How to Start a Presentation in a Way That'll Immediately Capture the Room

December 13, 2017

These are rock-solid openers you can use to start your next presentation.

When I went to journalism school, probably 50 percent of our time was dedicated to ledes (that’s journalism-speak for the first line in an article). We looked at the great ledes in history, learned all the different types of ledes and had assignment after assignment where we’d write lede after lede for fictitious news stories.

Why so much focus on the first sentence on a piece? Because study after study showed the same thing – if you can capture someone’s interest right off the bat, there’s a good chance they’ll read the rest of the article. If you don’t, the majority of readers drop off.

In other words, openers really, really matter.

The exact same logic applies to presentations. And yet, think about it – most of us open our presentations poorly. We clear our throats, thank people and make an awkward joke or two that has little to do with the presentation.

That’s not good. Even if you have the most important, most inspiring message in the world, people will check out if you open poorly.

So, you need to be mindful of your first words out of your mouth when starting a presentation. In her LinkedIn Learning course Public Speaking Foundations, Instructor Laura Bergells detailed five types of openers you can use when giving a presentation that’ll grab your audience’s attention.

And, studies show, that means you have a far greater chance of keeping their attention throughout the presentation. Five solid openers are:

    1. Ask an open-ended question.

A caveat you’ll see in all these examples – they can go sideways if you don’t execute them well. For this case, you want to ask an open-ended question – not a closed-ended one with a yes-no answer – that really gets people to think.

A good example would be, “How has Facebook changed the way you live your life?”. A worse example, because it’s a closed-ended question, is “Has Facebook changed the way you live your life?”.

“Use an open-ended question to create a knowledge gap that you'll later close in your presentation,” Bergells said.

    2. Tell a story that’s relevant to the point you are trying to make.

How’s this for meta – I used this technique for the opening of this article. It’s one of my personal favorites, although piece of advice: keep the story short. If it drags you’ll lose people.

“Starting with a story serves two purposes,” Bergells said. “Number one, people really perk up and pay attention whenever somebody begins to tell a story. Further, a well-told story often creates a sense of mystery; your audience will wonder how the content of your presentation will relate to your opening story.”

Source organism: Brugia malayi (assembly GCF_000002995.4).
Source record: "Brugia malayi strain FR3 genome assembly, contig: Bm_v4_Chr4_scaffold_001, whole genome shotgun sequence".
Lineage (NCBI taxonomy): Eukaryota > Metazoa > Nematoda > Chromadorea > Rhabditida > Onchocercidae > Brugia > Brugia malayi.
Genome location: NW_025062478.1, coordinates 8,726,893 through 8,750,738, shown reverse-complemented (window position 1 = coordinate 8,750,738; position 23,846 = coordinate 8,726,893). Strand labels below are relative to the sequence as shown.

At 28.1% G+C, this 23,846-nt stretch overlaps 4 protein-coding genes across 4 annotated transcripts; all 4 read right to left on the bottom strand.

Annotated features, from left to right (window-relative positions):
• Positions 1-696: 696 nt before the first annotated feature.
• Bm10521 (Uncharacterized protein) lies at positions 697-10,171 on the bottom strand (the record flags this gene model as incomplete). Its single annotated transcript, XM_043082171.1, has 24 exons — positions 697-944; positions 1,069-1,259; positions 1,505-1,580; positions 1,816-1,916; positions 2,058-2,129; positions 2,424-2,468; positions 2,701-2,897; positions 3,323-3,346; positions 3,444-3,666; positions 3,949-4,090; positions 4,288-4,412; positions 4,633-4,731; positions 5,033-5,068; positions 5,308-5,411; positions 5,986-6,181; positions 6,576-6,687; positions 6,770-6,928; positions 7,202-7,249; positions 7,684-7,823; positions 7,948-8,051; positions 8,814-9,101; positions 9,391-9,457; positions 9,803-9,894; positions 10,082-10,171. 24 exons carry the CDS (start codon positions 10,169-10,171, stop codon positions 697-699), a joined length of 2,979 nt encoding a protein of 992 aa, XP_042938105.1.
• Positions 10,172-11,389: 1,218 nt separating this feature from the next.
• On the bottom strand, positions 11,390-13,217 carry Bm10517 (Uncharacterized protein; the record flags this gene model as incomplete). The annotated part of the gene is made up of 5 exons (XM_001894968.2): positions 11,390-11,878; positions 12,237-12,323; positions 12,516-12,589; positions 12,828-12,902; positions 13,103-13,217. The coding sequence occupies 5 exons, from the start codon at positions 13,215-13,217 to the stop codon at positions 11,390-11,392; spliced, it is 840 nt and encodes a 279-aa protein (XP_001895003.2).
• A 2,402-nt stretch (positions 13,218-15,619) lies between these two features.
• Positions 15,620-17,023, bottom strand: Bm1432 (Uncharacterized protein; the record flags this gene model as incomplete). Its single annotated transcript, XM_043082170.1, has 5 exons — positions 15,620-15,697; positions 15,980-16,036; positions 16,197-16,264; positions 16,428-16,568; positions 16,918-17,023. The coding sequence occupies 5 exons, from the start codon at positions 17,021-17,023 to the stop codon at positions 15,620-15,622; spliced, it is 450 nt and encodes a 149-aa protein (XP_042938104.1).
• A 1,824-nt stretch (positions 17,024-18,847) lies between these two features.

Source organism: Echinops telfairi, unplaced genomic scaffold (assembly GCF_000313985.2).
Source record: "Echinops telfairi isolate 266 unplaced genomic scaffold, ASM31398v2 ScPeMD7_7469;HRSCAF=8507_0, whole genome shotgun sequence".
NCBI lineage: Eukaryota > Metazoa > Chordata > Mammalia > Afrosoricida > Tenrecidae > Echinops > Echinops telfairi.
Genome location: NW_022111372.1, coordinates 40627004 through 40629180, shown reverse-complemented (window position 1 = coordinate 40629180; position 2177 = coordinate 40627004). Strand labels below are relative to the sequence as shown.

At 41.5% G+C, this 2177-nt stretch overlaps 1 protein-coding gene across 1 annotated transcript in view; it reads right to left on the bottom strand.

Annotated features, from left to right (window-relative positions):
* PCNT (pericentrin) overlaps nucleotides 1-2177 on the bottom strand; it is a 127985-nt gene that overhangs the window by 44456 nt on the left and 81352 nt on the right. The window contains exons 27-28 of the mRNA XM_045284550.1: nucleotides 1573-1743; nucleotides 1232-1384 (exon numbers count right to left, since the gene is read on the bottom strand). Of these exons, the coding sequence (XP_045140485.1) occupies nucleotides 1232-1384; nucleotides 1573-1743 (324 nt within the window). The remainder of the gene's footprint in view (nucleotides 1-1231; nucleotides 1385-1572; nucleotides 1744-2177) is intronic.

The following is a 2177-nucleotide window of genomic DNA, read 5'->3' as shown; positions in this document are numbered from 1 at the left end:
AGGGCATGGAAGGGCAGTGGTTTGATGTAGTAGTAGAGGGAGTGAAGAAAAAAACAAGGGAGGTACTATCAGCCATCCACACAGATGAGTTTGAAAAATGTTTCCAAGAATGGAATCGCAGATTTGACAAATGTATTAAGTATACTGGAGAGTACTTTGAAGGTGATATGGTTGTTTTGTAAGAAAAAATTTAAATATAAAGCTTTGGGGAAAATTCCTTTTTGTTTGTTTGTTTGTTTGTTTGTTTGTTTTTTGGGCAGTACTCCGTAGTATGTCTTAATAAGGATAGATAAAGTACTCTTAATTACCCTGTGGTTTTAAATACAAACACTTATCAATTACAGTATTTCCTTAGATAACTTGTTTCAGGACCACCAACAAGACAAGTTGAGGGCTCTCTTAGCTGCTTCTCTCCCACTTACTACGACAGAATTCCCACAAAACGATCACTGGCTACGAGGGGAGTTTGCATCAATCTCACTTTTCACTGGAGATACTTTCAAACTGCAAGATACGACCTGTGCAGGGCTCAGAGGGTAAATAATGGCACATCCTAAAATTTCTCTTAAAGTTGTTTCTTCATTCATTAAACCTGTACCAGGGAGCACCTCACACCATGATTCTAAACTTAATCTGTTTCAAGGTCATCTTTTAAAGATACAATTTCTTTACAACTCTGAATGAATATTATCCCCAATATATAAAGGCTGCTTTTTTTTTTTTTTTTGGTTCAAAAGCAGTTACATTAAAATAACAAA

3. Make a bold statement.

A huge mistake is to start a presentation with a generic statement, like “the world is changing” or “meetings matter.” This is boring and doesn’t engage anybody, but people have a tendency to do it often.

Instead, make a bold statement. Not something crazy or just to get attention; your presentation needs to back up your point. But bold; something you believe to be true.

“It signals confidence, and it also primes the audience to expect to hear how I'll be backing up such a strong assertion,” Bergells said.

    4. Tell your audience to imagine something.

Here’s a way to get people to go on a journey with you. For example, say you are working for a non-profit that brings water to people who have no water. A good opener – “Imagine being thirsty all the time, but never having anything to drink.”

“Almost instantly, the imagination open makes your audience a part of your presentation,” Bergells said. “They are actively empathizing and engaging with the content of your speech because they are actually putting themselves in it. And let's face it, the moment somebody tells you to imagine something, it's almost impossible not to.”

    5. Lead with a quote or a jarring fact.

This one is the hardest to pull off. In both cases, you need to pick something people haven’t heard before.

So, don’t pick an obvious quote to open with, like “fortune favors the bold.” Maybe something unique, like the Bill Gates quote, “Hire a lazy person to do a difficult job, because a lazy person will find an easy way to do it.”

Same goes for a fact. You don’t want something your people will know. Instead, you want a fact that’ll both be new to the audience and blow their minds.

An exercise to try

“When you work on developing your next speech or presentation, try this eye-opening exercise,” Bergells said in her course.

“Sit down and write a cold open for the same speech that uses each of these five approaches,” she continued. “Of course, you can only use one cold open technique in your final presentation. But going through this simple exercise may help you discover a stronger opening than you previously thought possible.”

Good advice. Remember – first impressions matter. Make yours count.

Want to learn more? Watch Laura Bergells full LinkedIn Learning course, Public Speaking Foundations, today.

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